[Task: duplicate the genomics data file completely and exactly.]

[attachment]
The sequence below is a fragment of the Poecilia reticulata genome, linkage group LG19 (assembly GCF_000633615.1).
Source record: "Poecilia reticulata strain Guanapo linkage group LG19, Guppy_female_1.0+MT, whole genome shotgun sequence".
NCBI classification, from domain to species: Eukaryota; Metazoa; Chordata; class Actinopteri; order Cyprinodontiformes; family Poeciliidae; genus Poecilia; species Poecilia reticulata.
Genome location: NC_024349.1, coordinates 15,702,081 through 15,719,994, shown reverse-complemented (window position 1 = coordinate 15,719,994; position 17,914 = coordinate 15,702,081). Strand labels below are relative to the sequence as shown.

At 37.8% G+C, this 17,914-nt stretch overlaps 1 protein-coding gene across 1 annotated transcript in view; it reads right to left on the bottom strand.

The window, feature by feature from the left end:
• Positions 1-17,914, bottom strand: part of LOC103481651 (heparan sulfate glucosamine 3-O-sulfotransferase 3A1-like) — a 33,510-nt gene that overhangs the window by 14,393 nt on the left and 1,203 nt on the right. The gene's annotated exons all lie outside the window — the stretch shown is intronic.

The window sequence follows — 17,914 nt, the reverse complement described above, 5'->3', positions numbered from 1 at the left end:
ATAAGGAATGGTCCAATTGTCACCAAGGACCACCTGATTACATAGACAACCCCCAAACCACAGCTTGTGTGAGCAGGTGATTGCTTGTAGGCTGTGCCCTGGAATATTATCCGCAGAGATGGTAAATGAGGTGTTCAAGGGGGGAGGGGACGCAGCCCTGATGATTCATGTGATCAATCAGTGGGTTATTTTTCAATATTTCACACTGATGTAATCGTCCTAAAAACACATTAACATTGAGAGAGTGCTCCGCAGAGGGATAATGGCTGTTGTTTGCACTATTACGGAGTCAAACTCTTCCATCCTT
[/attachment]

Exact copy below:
The sequence below is a fragment of the Poecilia reticulata genome, linkage group LG19 (assembly GCF_000633615.1).
Source record: "Poecilia reticulata strain Guanapo linkage group LG19, Guppy_female_1.0+MT, whole genome shotgun sequence".
NCBI classification, from domain to species: Eukaryota; Metazoa; Chordata; class Actinopteri; order Cyprinodontiformes; family Poeciliidae; genus Poecilia; species Poecilia reticulata.
Genome location: NC_024349.1, coordinates 15,702,081 through 15,719,994, shown reverse-complemented (window position 1 = coordinate 15,719,994; position 17,914 = coordinate 15,702,081). Strand labels below are relative to the sequence as shown.

At 37.8% G+C, this 17,914-nt stretch overlaps 1 protein-coding gene across 1 annotated transcript in view; it reads right to left on the bottom strand.

The window, feature by feature from the left end:
• Positions 1-17,914, bottom strand: part of LOC103481651 (heparan sulfate glucosamine 3-O-sulfotransferase 3A1-like) — a 33,510-nt gene that overhangs the window by 14,393 nt on the left and 1,203 nt on the right. The gene's annotated exons all lie outside the window — the stretch shown is intronic.

The window sequence follows — 17,914 nt, the reverse complement described above, 5'->3', positions numbered from 1 at the left end:
ATAAGGAATGGTCCAATTGTCACCAAGGACCACCTGATTACATAGACAACCCCCAAACCACAGCTTGTGTGAGCAGGTGATTGCTTGTAGGCTGTGCCCTGGAATATTATCCGCAGAGATGGTAAATGAGGTGTTCAAGGGGGGAGGGGACGCAGCCCTGATGATTCATGTGATCAATCAGTGGGTTATTTTTCAATATTTCACACTGATGTAATCGTCCTAAAAACACATTAACATTGAGAGAGTGCTCCGCAGAGGGATAATGGCTGTTGTTTGCACTATTACGGAGTCAAACTCTTCCATCCTT